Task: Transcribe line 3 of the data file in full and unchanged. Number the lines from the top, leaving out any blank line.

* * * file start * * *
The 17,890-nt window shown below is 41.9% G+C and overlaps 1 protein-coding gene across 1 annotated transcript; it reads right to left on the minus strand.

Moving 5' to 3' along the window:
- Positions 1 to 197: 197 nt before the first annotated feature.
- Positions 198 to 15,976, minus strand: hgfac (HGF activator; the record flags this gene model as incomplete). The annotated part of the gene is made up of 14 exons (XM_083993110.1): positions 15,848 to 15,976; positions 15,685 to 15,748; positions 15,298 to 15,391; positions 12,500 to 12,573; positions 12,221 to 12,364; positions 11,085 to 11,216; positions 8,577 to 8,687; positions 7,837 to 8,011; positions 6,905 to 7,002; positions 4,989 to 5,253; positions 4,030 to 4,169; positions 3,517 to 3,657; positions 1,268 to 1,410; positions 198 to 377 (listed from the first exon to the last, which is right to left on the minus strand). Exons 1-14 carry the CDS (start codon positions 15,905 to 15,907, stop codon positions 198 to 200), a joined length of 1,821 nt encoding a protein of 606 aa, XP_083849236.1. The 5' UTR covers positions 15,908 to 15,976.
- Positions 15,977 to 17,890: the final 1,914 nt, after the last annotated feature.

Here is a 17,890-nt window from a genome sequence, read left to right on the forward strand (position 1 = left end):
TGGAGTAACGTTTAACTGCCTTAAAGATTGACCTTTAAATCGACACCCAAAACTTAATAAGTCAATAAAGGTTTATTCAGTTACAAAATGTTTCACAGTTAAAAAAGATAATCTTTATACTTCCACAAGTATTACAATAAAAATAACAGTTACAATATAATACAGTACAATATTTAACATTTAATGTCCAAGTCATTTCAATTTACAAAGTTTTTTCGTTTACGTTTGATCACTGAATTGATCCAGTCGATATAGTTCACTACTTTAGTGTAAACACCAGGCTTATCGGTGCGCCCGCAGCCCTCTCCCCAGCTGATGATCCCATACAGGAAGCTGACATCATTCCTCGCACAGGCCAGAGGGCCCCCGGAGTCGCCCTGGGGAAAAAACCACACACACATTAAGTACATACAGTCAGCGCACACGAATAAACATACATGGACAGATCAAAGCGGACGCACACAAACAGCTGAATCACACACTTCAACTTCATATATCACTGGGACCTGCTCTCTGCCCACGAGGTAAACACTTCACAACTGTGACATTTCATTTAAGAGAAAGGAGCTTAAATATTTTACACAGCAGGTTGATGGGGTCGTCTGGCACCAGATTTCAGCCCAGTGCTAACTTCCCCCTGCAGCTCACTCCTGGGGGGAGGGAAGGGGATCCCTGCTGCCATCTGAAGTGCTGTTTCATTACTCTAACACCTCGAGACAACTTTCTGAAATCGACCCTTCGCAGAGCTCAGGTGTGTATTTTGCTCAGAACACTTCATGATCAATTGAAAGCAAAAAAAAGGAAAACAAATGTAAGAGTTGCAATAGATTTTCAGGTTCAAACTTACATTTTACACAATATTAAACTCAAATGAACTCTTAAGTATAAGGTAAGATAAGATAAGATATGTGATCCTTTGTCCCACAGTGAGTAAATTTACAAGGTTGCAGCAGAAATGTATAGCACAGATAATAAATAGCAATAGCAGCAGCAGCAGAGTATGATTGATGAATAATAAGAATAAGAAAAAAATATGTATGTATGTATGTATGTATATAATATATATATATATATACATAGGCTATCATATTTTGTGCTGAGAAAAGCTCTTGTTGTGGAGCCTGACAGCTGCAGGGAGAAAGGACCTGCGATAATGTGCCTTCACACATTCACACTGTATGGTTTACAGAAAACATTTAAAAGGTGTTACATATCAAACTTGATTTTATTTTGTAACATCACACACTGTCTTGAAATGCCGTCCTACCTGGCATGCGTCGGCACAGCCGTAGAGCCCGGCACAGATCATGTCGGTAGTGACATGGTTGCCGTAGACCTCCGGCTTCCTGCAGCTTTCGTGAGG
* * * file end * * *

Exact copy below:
- Positions 1 to 197: 197 nt before the first annotated feature.